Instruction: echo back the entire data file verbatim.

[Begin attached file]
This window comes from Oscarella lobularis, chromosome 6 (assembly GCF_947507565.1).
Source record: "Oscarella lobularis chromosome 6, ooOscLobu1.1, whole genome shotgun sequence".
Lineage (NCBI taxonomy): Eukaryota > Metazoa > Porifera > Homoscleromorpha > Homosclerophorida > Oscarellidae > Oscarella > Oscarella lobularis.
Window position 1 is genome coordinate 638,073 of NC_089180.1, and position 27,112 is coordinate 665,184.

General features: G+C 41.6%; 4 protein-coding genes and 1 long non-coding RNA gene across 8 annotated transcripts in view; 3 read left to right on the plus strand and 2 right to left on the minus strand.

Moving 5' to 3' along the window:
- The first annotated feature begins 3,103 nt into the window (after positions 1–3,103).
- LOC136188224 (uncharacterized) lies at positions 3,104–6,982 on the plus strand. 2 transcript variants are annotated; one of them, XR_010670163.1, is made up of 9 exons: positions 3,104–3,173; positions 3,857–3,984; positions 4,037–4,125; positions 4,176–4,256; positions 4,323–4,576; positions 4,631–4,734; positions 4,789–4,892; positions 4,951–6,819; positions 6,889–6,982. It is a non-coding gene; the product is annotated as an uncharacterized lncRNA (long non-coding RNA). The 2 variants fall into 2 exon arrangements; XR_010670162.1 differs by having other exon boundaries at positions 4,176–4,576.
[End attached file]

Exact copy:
This window comes from Oscarella lobularis, chromosome 6 (assembly GCF_947507565.1).
Source record: "Oscarella lobularis chromosome 6, ooOscLobu1.1, whole genome shotgun sequence".
Lineage (NCBI taxonomy): Eukaryota > Metazoa > Porifera > Homoscleromorpha > Homosclerophorida > Oscarellidae > Oscarella > Oscarella lobularis.
Window position 1 is genome coordinate 638,073 of NC_089180.1, and position 27,112 is coordinate 665,184.

General features: G+C 41.6%; 4 protein-coding genes and 1 long non-coding RNA gene across 8 annotated transcripts in view; 3 read left to right on the plus strand and 2 right to left on the minus strand.

Moving 5' to 3' along the window:
- The first annotated feature begins 3,103 nt into the window (after positions 1–3,103).
- LOC136188224 (uncharacterized) lies at positions 3,104–6,982 on the plus strand. 2 transcript variants are annotated; one of them, XR_010670163.1, is made up of 9 exons: positions 3,104–3,173; positions 3,857–3,984; positions 4,037–4,125; positions 4,176–4,256; positions 4,323–4,576; positions 4,631–4,734; positions 4,789–4,892; positions 4,951–6,819; positions 6,889–6,982. It is a non-coding gene; the product is annotated as an uncharacterized lncRNA (long non-coding RNA). The 2 variants fall into 2 exon arrangements; XR_010670162.1 differs by having other exon boundaries at positions 4,176–4,576.